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Integrated geophysical study of the Dead Sea rift for hazard assessment, and water and mineral resources


The proposed project seeks to collect and integrate two advanced geophysical methods to improve earthquake hazard assessment, aid in mineral and water exploration, and provide subsurface information for large-scale infrastructure projects. These methods, seismic reflection profiles and high-resolution aeromagnetic surveys, can provide the detailed location and geometry of faults, locate dikes in which minerals and ores are found, and map potential aquifers and the basement under the rift valley. Some of the economic needs, which drive this project, are: The expected human and economic losses to Jordan, the West Bank, and Israel should an earthquake, such as the ones that occurred in 1927 near Jericho, and in 1837 north of the Sea of Galilee occur again; Mineral exploration along the Jordanian side of Wadi Araba (Arava), which currently suffers from lack of regional magnetic mapping; And the need for a detailed subsurface structure of Wadi Araba (Arava), the future route of the Dead Sea-Red Sea Canal, and the future site of the joint Jordanian/Israeli international airport north of Aqaba. An equally important goal of the proposed project is to promote close working relationships among Jordanian, Palestinian, and Israeli technicians and scientists and to provide training in seismic techniques for oil, mineral, and water exploration.


Principal: Uri Ten Brink (


This US-AID project Middle Eastern Regional Cooperation (MERC) project has several objectives: (1) to delineate subsurface sedimentary basins and faults along the Dead Sea Rift to be used in exploration of groundwater, oil, earthquake hazard assessment and infrastructure projects, such as the Dead Sea-Red Sea Canal; (2) to demonstrate the suitability of advanced geophysical methods in this environment; (3) to transfer technology to the various project participants and (4) to promote peace in the Middle East through scientific and economic cooperation.

Start Date of project:

October 1, 2002

End date of project:

September 30, 2006

Topic of project:

Resources and the Environment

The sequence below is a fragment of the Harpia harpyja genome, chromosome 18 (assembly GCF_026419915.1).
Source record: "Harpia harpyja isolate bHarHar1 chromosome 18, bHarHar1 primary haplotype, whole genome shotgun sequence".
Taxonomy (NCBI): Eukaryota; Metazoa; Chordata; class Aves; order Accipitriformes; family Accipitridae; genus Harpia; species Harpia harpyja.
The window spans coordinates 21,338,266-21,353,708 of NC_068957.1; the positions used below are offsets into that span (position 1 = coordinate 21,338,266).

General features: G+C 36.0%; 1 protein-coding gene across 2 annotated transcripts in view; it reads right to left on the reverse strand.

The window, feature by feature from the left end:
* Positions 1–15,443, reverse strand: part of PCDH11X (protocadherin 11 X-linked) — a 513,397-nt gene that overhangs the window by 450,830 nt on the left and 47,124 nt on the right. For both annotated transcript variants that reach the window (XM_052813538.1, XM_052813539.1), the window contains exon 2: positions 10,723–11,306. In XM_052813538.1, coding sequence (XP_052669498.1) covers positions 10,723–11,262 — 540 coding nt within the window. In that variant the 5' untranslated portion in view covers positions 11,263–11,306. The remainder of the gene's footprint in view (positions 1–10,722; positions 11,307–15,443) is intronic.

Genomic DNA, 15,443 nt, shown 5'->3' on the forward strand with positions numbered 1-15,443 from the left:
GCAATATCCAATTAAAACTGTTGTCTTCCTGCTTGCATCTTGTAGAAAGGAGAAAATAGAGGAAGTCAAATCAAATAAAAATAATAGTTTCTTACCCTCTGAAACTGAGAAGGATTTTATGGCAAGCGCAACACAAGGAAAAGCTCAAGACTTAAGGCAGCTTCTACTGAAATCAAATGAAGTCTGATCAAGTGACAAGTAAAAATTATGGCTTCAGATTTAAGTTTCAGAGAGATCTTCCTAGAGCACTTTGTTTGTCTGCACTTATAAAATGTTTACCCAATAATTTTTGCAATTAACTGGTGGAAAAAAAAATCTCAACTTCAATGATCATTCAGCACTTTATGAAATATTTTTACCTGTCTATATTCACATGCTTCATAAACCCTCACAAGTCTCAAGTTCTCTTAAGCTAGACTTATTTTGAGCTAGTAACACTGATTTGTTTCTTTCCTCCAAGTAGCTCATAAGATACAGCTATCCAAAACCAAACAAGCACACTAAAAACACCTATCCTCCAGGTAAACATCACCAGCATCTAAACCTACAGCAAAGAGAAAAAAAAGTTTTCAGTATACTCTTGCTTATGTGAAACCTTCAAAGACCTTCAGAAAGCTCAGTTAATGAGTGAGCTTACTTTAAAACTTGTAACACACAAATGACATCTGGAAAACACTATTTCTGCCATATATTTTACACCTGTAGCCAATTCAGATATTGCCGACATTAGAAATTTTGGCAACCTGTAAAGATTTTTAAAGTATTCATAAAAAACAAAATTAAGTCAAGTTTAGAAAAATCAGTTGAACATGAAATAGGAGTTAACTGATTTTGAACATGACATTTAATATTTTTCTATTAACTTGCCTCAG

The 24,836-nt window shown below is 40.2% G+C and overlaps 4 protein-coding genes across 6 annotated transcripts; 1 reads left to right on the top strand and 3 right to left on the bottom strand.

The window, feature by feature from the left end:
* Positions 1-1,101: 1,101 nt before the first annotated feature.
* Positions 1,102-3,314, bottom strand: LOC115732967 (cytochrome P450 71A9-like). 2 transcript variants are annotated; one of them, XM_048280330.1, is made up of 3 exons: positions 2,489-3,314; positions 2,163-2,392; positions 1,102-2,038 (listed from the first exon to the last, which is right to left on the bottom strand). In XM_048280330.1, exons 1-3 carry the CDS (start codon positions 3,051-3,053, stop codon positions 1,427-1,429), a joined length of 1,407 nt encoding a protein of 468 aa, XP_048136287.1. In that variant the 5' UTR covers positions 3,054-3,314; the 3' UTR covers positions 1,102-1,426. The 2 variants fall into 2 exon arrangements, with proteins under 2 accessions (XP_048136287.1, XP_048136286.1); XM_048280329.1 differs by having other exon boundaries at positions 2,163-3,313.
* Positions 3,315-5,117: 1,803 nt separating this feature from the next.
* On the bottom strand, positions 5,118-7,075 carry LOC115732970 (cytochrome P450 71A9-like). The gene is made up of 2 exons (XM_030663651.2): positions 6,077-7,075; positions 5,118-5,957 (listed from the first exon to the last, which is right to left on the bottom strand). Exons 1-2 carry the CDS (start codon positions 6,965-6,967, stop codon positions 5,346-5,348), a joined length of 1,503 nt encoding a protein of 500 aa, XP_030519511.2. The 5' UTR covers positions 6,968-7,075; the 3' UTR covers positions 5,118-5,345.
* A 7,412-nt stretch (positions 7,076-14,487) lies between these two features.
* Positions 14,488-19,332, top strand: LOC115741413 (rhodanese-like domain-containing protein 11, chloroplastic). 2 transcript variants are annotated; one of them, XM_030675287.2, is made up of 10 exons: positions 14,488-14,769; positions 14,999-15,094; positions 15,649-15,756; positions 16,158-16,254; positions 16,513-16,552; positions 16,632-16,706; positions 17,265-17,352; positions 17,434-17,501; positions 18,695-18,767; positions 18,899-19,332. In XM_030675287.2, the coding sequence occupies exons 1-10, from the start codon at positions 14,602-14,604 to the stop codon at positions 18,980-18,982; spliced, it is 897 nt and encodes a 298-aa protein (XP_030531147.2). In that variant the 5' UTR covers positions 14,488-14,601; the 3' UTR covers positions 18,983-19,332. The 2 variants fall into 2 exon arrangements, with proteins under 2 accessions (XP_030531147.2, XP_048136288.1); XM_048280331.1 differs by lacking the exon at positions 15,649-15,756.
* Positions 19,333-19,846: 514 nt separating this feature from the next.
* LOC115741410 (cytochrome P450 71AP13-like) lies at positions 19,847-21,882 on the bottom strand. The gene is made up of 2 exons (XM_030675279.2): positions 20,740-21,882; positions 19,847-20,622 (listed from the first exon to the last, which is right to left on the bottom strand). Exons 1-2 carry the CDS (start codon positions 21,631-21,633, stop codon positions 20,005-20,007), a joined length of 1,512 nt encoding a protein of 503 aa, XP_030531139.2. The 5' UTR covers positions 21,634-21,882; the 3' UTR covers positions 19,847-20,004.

The rift valley represents an important economic province for Jordan and Israel, and is associated with natural hazards that affect the population living in the valley and in the surrounding highlands. No single participant can carry the proposed work alone and expect to produce the benefits predicted from this project. Both Israel and Jordan have collected seismic reflection profiles of varying quality in the rift valley in the past. But the interpretation of these lines was very difficult because the lines were laid out in unfavorable orientations so as not to cross the international border running in the midst of this narrow valley. In this project we will collect seismic lines to image the features of interest rather than laying out the lines to conform to political boundaries. Seismic methods have been used for many years for oil exploration, but they found new use in recent years serving environmental, geotechnical, and hydrological studies. The Geophysical Institute of Israel (GII) has in the last several years been successfully conducting surveys for water resources using seismic reflection methods and has gained considerable experience in the process. The acquisition parameters of these lines will be designed specifically to address the shallow (less than 2.5 km deep) subsurface structure with a maximum nominal resolution of 5 meters (Figure 4). Another benefit to fault mapping, which hitherto was not considered, is the possibility of mineralization zones with ore concentrations along fault planes. Although both Israel and Jordan collected aeromagnetic data in the past, no data were collected in the rift valley itself because of the proximity to the international border. Aeromagnetic survey entails mounting a magnetometer on (or towing it behind) a light aircraft and recording the magnetic field anomalies on board. This method provides an extensive regional coverage in a short period of time relative to overland methods, but because the aircraft is farther from the magnetic sources, the resolution is degraded. Recent advances in navigational capabilities allow the collection of controlled dense grid of flight lines at low altitude that substantially improve the spatial resolution of the magnetic map. A survey, such as proposed here, had not been performed in either country and will, therefore, serve as a good training project for further such work in each country. Finally, a joint interpretation of the seismic, magnetic, and the gravity data collected during our previous US-AID project will take advantage of joint 3-D inversion techniques, recently developed at the USGS. The seismic data collected in this present project is being used as a basis for a joint University of Texas-USGS-LANL proposal to DOE to compare seismic wave propagation thru different rift valleys around the world.